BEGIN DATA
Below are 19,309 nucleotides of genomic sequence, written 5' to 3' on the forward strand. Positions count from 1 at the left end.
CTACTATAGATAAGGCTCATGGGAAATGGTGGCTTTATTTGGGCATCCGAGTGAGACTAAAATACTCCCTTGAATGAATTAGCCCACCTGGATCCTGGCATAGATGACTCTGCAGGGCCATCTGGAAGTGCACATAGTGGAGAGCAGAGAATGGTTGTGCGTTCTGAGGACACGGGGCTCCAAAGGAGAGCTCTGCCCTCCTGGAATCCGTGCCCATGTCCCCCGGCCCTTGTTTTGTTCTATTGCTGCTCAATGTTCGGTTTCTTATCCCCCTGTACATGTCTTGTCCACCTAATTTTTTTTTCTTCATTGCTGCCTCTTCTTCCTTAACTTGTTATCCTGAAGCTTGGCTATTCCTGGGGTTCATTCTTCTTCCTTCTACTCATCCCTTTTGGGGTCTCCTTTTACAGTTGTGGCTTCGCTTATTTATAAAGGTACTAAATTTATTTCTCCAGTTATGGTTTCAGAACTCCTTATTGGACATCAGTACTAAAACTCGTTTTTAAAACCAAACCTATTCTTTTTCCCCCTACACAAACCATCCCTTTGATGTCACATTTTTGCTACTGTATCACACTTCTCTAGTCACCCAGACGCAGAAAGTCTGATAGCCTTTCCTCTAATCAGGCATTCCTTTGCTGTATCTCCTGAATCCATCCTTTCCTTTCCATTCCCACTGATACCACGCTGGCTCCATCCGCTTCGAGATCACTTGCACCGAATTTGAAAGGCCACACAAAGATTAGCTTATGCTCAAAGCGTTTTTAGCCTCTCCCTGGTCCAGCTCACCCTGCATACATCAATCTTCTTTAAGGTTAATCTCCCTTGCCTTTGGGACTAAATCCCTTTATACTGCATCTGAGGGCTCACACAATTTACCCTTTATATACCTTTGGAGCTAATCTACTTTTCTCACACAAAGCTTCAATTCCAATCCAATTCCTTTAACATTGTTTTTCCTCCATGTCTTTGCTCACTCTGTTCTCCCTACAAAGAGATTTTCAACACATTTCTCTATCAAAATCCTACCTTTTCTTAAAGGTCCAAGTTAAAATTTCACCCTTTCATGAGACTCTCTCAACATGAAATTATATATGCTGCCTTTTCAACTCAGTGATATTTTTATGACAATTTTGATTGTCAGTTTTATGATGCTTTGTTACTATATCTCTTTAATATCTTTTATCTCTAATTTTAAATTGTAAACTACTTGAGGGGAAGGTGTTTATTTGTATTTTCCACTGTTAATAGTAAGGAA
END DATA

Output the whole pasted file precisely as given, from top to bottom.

Below are 19,309 nucleotides of genomic sequence, written 5' to 3' on the forward strand. Positions count from 1 at the left end.
CTACTATAGATAAGGCTCATGGGAAATGGTGGCTTTATTTGGGCATCCGAGTGAGACTAAAATACTCCCTTGAATGAATTAGCCCACCTGGATCCTGGCATAGATGACTCTGCAGGGCCATCTGGAAGTGCACATAGTGGAGAGCAGAGAATGGTTGTGCGTTCTGAGGACACGGGGCTCCAAAGGAGAGCTCTGCCCTCCTGGAATCCGTGCCCATGTCCCCCGGCCCTTGTTTTGTTCTATTGCTGCTCAATGTTCGGTTTCTTATCCCCCTGTACATGTCTTGTCCACCTAATTTTTTTTTCTTCATTGCTGCCTCTTCTTCCTTAACTTGTTATCCTGAAGCTTGGCTATTCCTGGGGTTCATTCTTCTTCCTTCTACTCATCCCTTTTGGGGTCTCCTTTTACAGTTGTGGCTTCGCTTATTTATAAAGGTACTAAATTTATTTCTCCAGTTATGGTTTCAGAACTCCTTATTGGACATCAGTACTAAAACTCGTTTTTAAAACCAAACCTATTCTTTTTCCCCCTACACAAACCATCCCTTTGATGTCACATTTTTGCTACTGTATCACACTTCTCTAGTCACCCAGACGCAGAAAGTCTGATAGCCTTTCCTCTAATCAGGCATTCCTTTGCTGTATCTCCTGAATCCATCCTTTCCTTTCCATTCCCACTGATACCACGCTGGCTCCATCCGCTTCGAGATCACTTGCACCGAATTTGAAAGGCCACACAAAGATTAGCTTATGCTCAAAGCGTTTTTAGCCTCTCCCTGGTCCAGCTCACCCTGCATACATCAATCTTCTTTAAGGTTAATCTCCCTTGCCTTTGGGACTAAATCCCTTTATACTGCATCTGAGGGCTCACACAATTTACCCTTTATATACCTTTGGAGCTAATCTACTTTTCTCACACAAAGCTTCAATTCCAATCCAATTCCTTTAACATTGTTTTTCCTCCATGTCTTTGCTCACTCTGTTCTCCCTACAAAGAGATTTTCAACACATTTCTCTATCAAAATCCTACCTTTTCTTAAAGGTCCAAGTTAAAATTTCACCCTTTCATGAGACTCTCTCAACATGAAATTATATATGCTGCCTTTTCAACTCAGTGATATTTTTATGACAATTTTGATTGTCAGTTTTATGATGCTTTGTTACTATATCTCTTTAATATCTTTTATCTCTAATTTTAAATTGTAAACTACTTGAGGGGAAGGTGTTTATTTGTATTTTCCACTGTTAATAGTAAGGAA